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I am trying to figure out the best server configuration for the following:

  • Low power (I want to plug the server in and forget about it)
  • High redundancy of data (I don't want to loose my music and documents!)
  • The ability to stream music + movies to laptop (maybe subsonic or Jinzora)
  • VPN server with IPsec or OpenVPN
  • NAS
  • $800 budget
  • 2TB with ability to add more drives

My idea:

  • Unix Server with software RAID (maybe RAID6)
  • VPN setup on virtual OS via VirtualBox
  • NAS setup on virtual OS via VirtualBox

My Questions:

  • What would be the best raid configuration if I wanted at least 2TB of data and the ability to add more disks when the space begins to add up?
  • What would be the best OS to use for setting up a software RAID (is a FakeRAID a better solution)?
  • Does it make more sense to separate the VPN and NAS with different OS's?

My goal will be to access my data from any computer from anywhere but mostly just my Laptop from work. Suggested Hardware and Software for this configuration or better ideas for configuration would be greatly appreciated!

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If you can avoid IPSec, do it. OpenVPN will be a lot less headache when dealing with firewalls and whatnot, not only locally but at remote locations too. –  Randolf Richardson May 15 '11 at 17:28
    
Note that shopping recommendations are off-topic on Super User as they are too localized (answers to this question will be useless to people in a year or less) - as you can read in the FAQ. Also, it's very open-ended and hard answer objectively. –  slhck May 15 '11 at 17:46
    
What I am most curious about is what operating system to use, what would be the ideal raid configuration given my budget (I understand that prices will change, so I'm more curious about the trade-offs of using an OS level RAID versus a controller card). Is setting up virtual-machines a good idea or should all configuration be on the base OS? –  Tom May 15 '11 at 18:11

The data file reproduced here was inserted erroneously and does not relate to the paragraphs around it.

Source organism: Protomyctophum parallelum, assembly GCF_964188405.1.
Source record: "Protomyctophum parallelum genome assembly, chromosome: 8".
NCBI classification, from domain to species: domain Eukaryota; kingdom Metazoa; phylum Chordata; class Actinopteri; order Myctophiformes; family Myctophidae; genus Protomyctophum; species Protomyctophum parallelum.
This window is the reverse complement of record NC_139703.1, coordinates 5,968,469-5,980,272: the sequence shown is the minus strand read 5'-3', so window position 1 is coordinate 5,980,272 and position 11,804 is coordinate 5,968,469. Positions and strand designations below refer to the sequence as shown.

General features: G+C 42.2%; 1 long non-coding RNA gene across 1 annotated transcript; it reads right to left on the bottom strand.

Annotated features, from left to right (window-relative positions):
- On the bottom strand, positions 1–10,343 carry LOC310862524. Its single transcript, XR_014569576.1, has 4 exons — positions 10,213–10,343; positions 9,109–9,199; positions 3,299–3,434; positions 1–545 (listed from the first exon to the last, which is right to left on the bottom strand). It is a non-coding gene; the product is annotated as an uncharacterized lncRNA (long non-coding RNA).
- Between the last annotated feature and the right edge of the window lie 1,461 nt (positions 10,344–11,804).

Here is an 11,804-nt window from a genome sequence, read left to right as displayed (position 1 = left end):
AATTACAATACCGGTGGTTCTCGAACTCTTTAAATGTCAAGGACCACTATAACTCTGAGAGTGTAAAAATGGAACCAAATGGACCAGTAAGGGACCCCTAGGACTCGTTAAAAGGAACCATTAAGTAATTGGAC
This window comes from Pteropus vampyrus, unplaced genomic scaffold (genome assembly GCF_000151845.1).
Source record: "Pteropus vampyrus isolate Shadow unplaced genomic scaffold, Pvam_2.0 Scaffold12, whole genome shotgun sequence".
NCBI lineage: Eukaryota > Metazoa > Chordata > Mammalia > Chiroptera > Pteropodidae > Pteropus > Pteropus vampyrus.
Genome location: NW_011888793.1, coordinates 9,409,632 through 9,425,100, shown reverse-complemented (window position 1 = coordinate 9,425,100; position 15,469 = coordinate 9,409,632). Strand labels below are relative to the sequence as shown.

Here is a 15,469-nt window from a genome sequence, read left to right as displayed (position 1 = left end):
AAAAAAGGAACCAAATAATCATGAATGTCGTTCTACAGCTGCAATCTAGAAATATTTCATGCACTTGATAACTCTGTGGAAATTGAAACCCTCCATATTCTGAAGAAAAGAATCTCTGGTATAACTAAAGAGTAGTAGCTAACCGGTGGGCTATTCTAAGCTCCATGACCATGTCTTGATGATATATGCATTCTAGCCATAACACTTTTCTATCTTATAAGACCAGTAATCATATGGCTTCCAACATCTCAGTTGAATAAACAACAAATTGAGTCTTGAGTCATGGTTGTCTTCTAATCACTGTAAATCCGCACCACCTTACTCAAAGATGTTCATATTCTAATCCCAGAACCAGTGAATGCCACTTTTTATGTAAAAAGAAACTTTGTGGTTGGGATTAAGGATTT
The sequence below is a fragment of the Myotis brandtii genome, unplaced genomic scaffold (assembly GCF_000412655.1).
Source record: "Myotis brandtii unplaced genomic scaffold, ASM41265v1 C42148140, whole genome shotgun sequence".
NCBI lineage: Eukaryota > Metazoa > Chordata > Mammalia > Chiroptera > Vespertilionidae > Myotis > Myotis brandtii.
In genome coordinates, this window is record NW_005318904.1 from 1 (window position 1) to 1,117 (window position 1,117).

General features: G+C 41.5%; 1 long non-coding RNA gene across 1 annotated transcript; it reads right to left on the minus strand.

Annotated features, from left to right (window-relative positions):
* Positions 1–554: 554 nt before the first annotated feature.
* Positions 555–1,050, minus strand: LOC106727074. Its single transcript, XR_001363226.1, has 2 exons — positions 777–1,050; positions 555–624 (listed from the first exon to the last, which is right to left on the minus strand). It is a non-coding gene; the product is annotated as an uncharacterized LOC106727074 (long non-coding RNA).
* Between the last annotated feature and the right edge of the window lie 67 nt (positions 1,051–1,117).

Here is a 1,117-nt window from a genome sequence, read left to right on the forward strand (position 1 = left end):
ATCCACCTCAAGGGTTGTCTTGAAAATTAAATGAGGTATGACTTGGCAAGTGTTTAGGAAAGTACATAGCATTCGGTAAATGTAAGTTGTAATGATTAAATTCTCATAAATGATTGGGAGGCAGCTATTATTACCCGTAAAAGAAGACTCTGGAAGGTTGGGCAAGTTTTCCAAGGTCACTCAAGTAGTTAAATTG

2 Answers 2

up vote 2 down vote accepted

I had a WHS a while ago, but have recently migrated my box to a Linux setup with the following:

  • Fedora 14 running headless / non-graphical (have VNCserver installed for remote desktop if needed)
  • Amahi using Greyhole - mainly for the drive-pooling functionality.

Hardware-wise am running a box with:

  • 5x1TB [insert brand] Green disks (low power consumption)
  • 2GB RAM
  • 1.6Ghz Atom

Using combination of cron and rsync this then creates an external backup of critical data to a USB-connected 2TB drive everyday (in addition to the Greyhole duplication).

With DDWRT on my router and a free account with DynDNS I'm able to access my server from anywhere.

From personal experience, VMs aren't really that useful in a home environment - I personally want a low-power, low-cost box and running multiple VMs on that will just cripple performance. Not sure what all your uses are going to be, but found the setup above ample for file-storage / sharing, media streaming (including 1080p) and FTP server.

Per the Wiki I notice that Amahi also has the following (although haven't used it myself):

Remote VPN access to your Amahi HDA comes pre-configured out of the box

share|improve this answer
    
Greyhole seems like a very simple and understandable method to do what I want, I am going to try it out on an older system. –  Tom May 17 '11 at 14:53
    
Agreed. Coming from a WHS environment I easily appreciated it as it's very similar to the "drive extender" functionality. Took me (start to finish) less than an hour to install OS and configure greypool –  James May 17 '11 at 15:44
    
There now also is an ubuntu version for 6.1 bit.ly/amahi-6-1-ubuntu –  James May 25 '11 at 11:29

I ended up building and configuring a system using FreeNas 8, given how much hardware has come down in price I was able to build a computer extremely cheap that met FreeNas' hardware requirements. And ZFS was too perfect for my needs to pass-up.

As for the VPN part I am using PPtP via my router, although I am going to setup another box with Openswan soon.

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